How 70,000 years of human interaction have shaped an icon of wild nature

Credit: Julien Louys

The critically endangered orangutan – one of humankind’s closest living relatives – has become a symbol of wild nature’s vulnerability in the face of human actions and an icon of rainforest conservation.

New research published in the journal Science Advances, led by Dr StephanieSpehar at the University of Wisconsin Oshkosh and includes Dr Julien Louys from Griffith University’s Australian Research Center for Human Evolution, indicates this view overlooks how humans, over thousands of years, fundamentally shaped the orangutan known today.

Ignoring this obscures understanding of orangutans and impacts conservation efforts, said lead author Stephanie Spehar, an associate professor of anthropology at the University of Wisconsin Oshkosh.

An orangutan tooth fossil. Credit: Gilbert Price

“It was often assumed that environmental factors like changes in fruit availability were responsible for most features of modern-day orangutans, such as the fact that they usually live at low densities and have a restricted geographic distribution,” Dr Spehar said.

“However, the orangutan that existed before modern humans arrived in Southeast Asia 70,000 years ago may have been quite different. Our synthesis of fossil, archeological, genetic and behavioral evidence indicates that long-term interactions with humans shaped orangutans in some pretty profound ways.”

The Southeast Asian fossil record indicates that orangutans were once much more widespread and abundant on the landscape, Dr Louys said.

“In fossil sites dated to the last few hundred thousand years, orangutan teeth are among the most common mammal fossils recovered, and they’re found as far afield as China, Thailand, and Vietnam,” he said.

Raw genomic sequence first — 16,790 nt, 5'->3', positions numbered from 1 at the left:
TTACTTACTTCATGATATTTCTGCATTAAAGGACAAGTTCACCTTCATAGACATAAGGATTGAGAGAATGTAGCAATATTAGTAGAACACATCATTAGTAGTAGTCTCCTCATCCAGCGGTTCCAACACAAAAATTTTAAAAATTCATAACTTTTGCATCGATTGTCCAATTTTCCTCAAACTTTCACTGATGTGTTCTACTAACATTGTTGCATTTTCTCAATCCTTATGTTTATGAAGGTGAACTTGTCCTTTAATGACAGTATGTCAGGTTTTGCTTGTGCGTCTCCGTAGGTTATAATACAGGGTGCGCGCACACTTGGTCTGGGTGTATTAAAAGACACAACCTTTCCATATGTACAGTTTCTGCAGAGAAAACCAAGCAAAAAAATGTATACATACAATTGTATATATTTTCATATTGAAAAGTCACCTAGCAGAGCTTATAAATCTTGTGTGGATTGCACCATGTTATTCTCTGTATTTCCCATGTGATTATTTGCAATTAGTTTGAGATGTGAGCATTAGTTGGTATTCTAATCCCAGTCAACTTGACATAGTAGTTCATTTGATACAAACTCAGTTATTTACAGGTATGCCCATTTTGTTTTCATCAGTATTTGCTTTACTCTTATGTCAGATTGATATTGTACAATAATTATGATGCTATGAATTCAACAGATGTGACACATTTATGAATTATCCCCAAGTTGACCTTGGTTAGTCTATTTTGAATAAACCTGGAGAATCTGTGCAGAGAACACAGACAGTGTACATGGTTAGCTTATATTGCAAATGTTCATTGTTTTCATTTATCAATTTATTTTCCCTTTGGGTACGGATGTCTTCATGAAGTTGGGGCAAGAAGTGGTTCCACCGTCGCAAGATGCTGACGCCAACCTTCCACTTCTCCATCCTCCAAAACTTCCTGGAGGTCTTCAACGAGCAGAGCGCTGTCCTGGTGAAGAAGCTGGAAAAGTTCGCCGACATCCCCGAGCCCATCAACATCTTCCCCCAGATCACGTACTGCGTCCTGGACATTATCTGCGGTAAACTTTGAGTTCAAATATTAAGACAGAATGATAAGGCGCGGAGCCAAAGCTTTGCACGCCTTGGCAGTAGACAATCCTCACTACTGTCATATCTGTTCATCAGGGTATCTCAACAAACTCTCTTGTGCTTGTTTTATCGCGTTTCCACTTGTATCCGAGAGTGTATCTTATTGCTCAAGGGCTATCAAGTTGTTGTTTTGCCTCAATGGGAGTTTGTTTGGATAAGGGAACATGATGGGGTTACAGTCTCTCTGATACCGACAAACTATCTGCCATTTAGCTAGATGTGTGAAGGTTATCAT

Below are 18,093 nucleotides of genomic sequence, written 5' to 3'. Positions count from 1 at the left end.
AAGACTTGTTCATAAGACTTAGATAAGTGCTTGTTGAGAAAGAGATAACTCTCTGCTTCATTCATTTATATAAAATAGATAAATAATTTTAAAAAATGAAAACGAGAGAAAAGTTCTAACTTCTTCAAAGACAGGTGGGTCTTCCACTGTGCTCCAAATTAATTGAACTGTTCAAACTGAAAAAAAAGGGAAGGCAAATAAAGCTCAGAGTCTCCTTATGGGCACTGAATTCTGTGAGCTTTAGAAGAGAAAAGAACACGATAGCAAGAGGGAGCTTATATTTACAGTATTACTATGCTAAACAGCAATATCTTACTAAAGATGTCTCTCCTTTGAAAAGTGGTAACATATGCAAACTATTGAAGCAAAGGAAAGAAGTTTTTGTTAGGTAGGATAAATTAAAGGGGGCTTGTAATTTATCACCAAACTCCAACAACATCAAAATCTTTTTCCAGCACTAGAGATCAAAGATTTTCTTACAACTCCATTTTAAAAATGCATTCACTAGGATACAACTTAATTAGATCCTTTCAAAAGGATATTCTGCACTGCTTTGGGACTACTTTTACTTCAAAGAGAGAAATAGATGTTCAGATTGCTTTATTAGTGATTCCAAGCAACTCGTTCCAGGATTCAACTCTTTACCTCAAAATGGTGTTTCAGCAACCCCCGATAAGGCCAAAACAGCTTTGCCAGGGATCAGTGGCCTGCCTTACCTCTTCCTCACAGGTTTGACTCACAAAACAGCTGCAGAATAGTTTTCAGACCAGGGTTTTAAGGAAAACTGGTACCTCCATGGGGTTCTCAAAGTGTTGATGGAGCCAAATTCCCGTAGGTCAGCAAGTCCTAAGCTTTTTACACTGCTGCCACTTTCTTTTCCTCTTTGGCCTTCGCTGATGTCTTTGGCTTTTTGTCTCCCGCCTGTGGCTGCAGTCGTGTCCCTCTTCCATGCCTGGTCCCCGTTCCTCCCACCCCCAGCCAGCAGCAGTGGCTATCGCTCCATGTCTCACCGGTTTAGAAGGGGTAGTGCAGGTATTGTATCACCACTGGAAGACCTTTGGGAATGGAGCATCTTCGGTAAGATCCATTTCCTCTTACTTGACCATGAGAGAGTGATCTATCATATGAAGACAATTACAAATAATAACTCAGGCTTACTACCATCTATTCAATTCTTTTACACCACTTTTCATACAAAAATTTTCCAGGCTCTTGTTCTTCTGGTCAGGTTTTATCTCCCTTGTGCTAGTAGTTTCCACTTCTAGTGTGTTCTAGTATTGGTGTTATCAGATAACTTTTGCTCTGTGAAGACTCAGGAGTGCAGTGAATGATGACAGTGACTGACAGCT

“The really interesting thing is that they’re not always found in rainforests, but are often found in sites that included open and closed woodlands. This suggests they were tolerant of a much wider range of habitats and climates than we would guess from their current distributions.”

A widespread reduction in orangutan numbers, which began around 20,000 years ago, appears to be closely correlated with indicators of human impact, especially the appearance of projectile weapons that make hunting tree-living prey easier.

Today, orangutans are only found on the islands of Borneo and Sumatra. The ecology and behavior of modern orangutans probably represents an adaptation to environmental factors and long-term human pressures, especially hunting.

“Acknowledging how orangutans were affected by humans in the past can help us better understand how they respond to human threats now,” said research lead Erik Meijaard, co-director of NGO Borneo Futures and a co-author on the paper.
Recent behavioral studies indicate that orangutan adaptability may be greater than previously thought, he said.

Emerging research on orangutans living in heavily human-impacted habitat, such as oil palm and forestry plantations, also highlights that the apes can adjust their behavior to survive in such areas, at least in the short term.

“These insights are important, because they show us how even well-studied species can be misunderstood due to our preconceptions,” said Douglas Sheil, a tropical ecologist at the Norwegian University of Life Science and a co-author on the paper.

The researchers call for a multifaceted approach to orangutan conservation that incorporates human-dominated landscapes but reduces hunting and increases habitat quality and connectivity.

Such an approach requires developing sound policies, enforcing existing laws and promoting cooperation among stakeholders.

“We believe that recognising that orangutans can be resilient in the face of human actions offers hope for conservation in an increasingly human-dominated world,” Dr Spehar said.